So You’re a New Gun Owner? Ammunition Identification

So far we’ve talked about the firearm safety rules and clearing your firearm. Next we’ll talk about choosing ammunition, then we’ll talk about loading your firearm. I know some of this might seem really simple, but that’s the idea. I’m trying to cover the most basic information, in short sections, so that you can work through it at your own pace.

What caliber do I need?

The easiest place to find the answer to this question is either in the manual for your firearm, or on the barrel or side of your firearm. Firearms are typically marked with the caliber for safety, because putting the wrong ammunition in your gun can end badly.

The caliber marking on my Glock 19 Gen 5. The 9×19 is also referred to as 9mm Luger, 9mm Parabellum, and 9mm NATO

How do I know what I’m buying?

Now that you know what you’re asking for, you need to know where to look on the box to confirm that you bought the right stuff. Ammunition boxes are usually marked on the end with the caliber, weight, and type of bullet.

Example markings on three different brands of ammunition

If, for whatever reason, your ammunition didn’t come in a box, you can look at what is called the headstamp. The headstamp is just an imprint on the bottom of the cartridge that says who made it and what the caliber is. For our purposes, you’ll be less concerned with the manufacturer and most interested in the caliber.

Headstamp on one of my defensive cartridges. Note that it doesn’t state the weight or type, but we’re mostly concerned with caliber here anyway.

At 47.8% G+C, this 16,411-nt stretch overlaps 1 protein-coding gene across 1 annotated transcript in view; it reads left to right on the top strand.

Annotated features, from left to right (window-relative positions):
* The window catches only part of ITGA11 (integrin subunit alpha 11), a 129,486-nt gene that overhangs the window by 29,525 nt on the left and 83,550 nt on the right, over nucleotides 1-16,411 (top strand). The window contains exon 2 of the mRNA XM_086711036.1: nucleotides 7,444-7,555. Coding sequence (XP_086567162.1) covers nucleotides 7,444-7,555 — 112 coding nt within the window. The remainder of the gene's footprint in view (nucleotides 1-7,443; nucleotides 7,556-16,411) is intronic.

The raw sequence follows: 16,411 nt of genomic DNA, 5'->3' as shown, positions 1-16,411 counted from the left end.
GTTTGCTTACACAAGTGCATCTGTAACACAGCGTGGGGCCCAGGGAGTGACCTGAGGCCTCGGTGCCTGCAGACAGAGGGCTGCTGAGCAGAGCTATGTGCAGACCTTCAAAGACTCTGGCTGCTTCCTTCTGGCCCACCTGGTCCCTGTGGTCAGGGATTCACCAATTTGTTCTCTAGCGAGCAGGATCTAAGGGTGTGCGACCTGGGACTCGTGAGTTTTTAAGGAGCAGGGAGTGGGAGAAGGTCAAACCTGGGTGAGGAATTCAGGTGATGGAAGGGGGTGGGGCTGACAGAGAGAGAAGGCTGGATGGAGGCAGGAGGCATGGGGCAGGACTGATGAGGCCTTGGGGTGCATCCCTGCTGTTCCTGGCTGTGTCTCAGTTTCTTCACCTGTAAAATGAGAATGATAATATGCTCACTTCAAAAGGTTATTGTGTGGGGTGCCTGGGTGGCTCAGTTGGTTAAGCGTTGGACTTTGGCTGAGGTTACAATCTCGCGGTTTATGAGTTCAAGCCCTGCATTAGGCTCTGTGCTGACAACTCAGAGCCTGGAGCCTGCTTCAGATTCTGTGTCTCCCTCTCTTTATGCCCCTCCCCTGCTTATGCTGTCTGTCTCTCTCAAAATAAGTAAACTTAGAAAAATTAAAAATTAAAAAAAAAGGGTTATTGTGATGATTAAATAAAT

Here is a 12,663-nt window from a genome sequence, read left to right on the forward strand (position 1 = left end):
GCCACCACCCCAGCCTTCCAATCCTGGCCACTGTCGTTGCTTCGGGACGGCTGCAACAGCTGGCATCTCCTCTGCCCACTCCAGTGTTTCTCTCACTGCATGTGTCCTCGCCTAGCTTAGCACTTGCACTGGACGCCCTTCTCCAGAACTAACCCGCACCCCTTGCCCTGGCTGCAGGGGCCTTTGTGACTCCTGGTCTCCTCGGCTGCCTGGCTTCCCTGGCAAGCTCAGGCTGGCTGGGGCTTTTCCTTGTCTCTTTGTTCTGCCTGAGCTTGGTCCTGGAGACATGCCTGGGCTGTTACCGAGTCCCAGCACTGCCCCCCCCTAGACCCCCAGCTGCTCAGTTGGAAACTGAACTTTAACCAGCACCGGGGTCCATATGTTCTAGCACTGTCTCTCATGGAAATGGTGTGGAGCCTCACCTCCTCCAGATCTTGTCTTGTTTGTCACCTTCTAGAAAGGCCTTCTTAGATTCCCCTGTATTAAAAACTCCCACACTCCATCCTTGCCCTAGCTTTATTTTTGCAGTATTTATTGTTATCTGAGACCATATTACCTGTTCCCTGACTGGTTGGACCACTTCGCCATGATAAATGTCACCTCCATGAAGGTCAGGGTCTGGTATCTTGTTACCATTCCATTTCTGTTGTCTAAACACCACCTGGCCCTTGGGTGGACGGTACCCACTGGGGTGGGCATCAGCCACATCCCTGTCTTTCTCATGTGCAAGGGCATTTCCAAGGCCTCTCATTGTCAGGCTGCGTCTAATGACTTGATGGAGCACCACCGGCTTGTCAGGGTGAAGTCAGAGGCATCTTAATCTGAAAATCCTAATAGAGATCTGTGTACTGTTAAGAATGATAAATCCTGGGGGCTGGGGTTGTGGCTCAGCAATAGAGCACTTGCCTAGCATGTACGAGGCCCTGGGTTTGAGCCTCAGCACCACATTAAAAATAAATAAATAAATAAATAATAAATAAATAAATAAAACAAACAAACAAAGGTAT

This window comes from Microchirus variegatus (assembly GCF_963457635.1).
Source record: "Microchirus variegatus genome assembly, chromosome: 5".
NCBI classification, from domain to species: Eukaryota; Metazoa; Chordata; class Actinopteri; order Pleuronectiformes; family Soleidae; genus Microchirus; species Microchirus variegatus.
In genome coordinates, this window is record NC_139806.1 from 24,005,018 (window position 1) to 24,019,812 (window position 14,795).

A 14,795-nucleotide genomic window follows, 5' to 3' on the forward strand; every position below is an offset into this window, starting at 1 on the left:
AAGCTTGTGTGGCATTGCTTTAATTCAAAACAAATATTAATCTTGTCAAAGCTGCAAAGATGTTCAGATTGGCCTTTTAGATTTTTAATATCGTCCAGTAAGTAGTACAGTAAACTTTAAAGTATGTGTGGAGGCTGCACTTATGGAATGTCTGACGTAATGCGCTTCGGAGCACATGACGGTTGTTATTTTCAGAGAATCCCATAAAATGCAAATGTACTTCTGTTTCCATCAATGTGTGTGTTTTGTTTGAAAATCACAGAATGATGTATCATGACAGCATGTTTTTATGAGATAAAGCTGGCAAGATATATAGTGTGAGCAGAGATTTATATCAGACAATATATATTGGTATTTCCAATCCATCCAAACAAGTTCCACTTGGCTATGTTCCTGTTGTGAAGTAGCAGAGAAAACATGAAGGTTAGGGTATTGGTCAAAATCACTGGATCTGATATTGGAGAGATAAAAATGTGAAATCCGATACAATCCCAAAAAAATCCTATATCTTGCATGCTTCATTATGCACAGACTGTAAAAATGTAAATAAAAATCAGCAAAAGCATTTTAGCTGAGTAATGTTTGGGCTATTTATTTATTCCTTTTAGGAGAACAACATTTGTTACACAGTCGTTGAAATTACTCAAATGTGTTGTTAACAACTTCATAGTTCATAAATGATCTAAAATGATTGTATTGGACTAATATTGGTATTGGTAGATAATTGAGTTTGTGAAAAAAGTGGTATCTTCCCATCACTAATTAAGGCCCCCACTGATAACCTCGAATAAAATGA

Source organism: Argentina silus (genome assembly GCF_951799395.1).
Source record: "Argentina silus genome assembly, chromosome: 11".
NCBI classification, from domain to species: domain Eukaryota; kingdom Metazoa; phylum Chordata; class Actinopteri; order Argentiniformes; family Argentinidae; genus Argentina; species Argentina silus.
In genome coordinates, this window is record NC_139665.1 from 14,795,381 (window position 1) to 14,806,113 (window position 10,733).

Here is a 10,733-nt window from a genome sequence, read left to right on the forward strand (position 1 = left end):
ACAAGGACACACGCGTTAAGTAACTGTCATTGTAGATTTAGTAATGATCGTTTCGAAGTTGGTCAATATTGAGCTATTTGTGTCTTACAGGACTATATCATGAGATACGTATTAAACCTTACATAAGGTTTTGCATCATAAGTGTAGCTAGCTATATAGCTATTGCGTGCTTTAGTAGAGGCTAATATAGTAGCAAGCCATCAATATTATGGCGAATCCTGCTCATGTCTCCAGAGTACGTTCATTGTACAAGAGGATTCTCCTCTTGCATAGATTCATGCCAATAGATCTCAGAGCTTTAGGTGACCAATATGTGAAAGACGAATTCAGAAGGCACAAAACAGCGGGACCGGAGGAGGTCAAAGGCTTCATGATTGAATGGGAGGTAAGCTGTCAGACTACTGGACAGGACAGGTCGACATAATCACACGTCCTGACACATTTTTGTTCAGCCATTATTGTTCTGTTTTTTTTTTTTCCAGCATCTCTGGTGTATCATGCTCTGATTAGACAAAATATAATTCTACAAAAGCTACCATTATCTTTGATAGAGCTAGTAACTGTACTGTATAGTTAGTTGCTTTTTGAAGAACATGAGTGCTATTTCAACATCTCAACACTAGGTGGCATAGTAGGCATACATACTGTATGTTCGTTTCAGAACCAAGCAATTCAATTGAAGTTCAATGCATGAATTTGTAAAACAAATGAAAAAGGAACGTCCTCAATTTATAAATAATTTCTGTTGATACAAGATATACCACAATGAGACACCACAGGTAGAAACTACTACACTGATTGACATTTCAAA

Headstamps vary widely in the manufacturer markings, but the caliber is the key.

Full Metal Jacket versus Hollow Point Ammunition

Without getting crazy deep into the weeds on types of ammunition, in general, full metal jacket is for practice and hollow point is for defensive purposes.

There is a great website out there called Lucky Gunner. They sell ammunition (affiliate link), but they also test ammunition (Lucky Gunner Labs) and post some fantastic results. I couldn’t possibly hope to do their work justice, so I strongly suggest you head over there and read their articles or watch their videos, especially this one on ballistic testing.

Also, depending on where you live, there are some seriously strict rules on what type of ammunition you can carry (I’m looking at you, New Jersey). Please ensure that whatever you buy is legal in your location.

What is the best ammunition?

This question is probably one of the fastest ways to start a fight in a gun store or online, so I’m not even going to try to answer that question. My personal recommendation is 9mm or larger, and choose from the list of ammunition that has a demonstrated strong performance on the FBI ballistic gel tests (like you can find at the Lucky Gunner Lab link).


Realizing that this was a very quick overview, I hope this has been useful for you. If you enjoyed, give us a follow and a share. Social media really limits our ability to advertise, and organic shares always have the biggest impact. If you think I missed something or have a question, drop a comment below. Alternatively, you can contact me via my Facebook page, Google Hangout, or email at guntoter.official (at)

Thanks for reading!

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